The ‘craft’ revolution has hit beer and bread, now British charcuterie is having a moment. Hugh Thomas meets the British cured meat-makers who’ve gone from hanging sausages in their sheds to taking on the world.
Miracle cure: British charcuterie board with Coppa, Pork Chorizo Picante, Fennel & White Pepper Salami, Blue Vinny & Fig Salami by The Real Cure.
The British charcuterie movement started gaining momentum a decade ago. Back then, ‘British’ and ‘charcuterie’ weren’t two words commonly paired. But something changed. New appreciations for spending more to get more, a want for fewer food miles and an emphasis on localism and an expanding consciousness for animal welfare contributed to a meat curing boom.
And of course, Brits invariably return from holidaying in Spain or France with saucisson or jamón ibérico tucked under the arm. In Britain, where ten years ago there was a handful of charcuterie producers, there now totals somewhere in the region of 300.
Why were we late in recognising the virtues of cured meat?
Charcuterie has been a part of British food culture for centuries, if not millennia. Traditionally, when a pig was ripe for slaughter, to feed a family it would need to be preserved for as long as possible, or at least throughout the winter. Since this was well before refrigeration, the animal would be butchered and the moisture drawn out of it by adding salt, thereby removing the potential for spoilage.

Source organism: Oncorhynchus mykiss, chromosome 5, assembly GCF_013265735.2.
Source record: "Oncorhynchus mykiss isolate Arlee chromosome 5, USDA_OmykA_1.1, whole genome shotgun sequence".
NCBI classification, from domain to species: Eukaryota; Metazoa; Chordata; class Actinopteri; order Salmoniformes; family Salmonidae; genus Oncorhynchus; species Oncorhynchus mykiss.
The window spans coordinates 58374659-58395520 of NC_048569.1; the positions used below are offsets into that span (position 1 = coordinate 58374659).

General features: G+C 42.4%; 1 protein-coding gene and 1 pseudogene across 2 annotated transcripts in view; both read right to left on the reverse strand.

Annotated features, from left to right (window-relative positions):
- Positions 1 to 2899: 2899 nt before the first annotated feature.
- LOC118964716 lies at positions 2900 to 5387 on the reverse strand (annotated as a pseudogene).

Not a Spanish tapas bar: wild venison salamis hanging waiting to be smoked at The Real Cure’s smokehouse.
The meat was hung to dry, and over the course of several months would gradually dehydrate, until the preferred way to eat it – if not the only way to eat it – would be to cut fine slices from the joint and consume raw. It was a common household method to avoid waste and honour the whole animal. That was until the late 1700s, when along came the industrial revolution, swallowing up all kinds of rural traditions. Later, with the advent of modern preservation techniques such as fridges, curing meat was effectively obsolete insofar as its function for preserving.
How the foodie holiday souvenir got a British identity